A new app allows users to self-test for HIV, which has proven to help positive patients get access to medical care and counseling services faster.
The COVID-19 pandemic has put immense pressure on health care systems, particularly in low-resource settings. While the coronavirus has stolen the spotlight for over a year, HIV persists as a significant global health issue, affecting around 40 million people. To help deal with the ongoing HIV crisis, researchers are turning to digital solutions such as apps that could enhance access to HIV prevention, diagnosis, treatment, and care in areas where health systems are already at breaking point.
HIV, or human immunodeficiency virus, is a pathogen that launches an unrelenting attack on the immune system, and if not treated, can lead to AIDS. There is no cure for HIV infections, but with prompt access to medical care, HIV can be controlled, allowing patients to lead long, healthy lives.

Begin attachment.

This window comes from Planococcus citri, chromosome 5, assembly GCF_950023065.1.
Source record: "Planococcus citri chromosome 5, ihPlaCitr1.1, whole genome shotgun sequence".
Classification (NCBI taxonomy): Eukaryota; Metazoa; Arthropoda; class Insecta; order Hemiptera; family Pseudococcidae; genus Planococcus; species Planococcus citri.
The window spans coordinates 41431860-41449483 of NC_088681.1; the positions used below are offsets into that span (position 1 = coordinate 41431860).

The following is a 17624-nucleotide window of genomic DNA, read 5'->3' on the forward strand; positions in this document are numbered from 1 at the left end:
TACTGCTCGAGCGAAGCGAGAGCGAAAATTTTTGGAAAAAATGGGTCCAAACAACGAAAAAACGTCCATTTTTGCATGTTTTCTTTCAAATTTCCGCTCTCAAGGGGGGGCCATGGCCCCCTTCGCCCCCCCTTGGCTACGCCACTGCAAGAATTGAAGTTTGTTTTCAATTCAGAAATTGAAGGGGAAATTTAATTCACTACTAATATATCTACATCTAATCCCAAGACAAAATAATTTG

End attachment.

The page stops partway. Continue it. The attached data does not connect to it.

Researchers at McGill University Health Centre created HIVSmart!, a self-test program implemented across communities in Western Cape, South Africa.
In collaboration with local doctors and community healthcare workers, the researchers published a study in BMJ Global Health that compared the effectiveness of their app versus conventional HIV testing practices.
This study was a timely response to the WHO’s call for increased evidence supporting the use of digital approaches to improving services associated with HIV self-testing. In particular, the researchers sought to determine whether their app could bridge the gap left by existing HIV self-tests, which did not link users with preventative or treatment care strategies after testing.
Ultimately, the research, led by Nitika Pant Pai, proved that HIVSmart! made an impact, with the potential to improve detection rates and links to care. “Our study shows that a flexible, anonymized, secure, app-based digital program can be successfully deployed with young digitally savvy populations, even in low-resource settings,” said Pant Pai.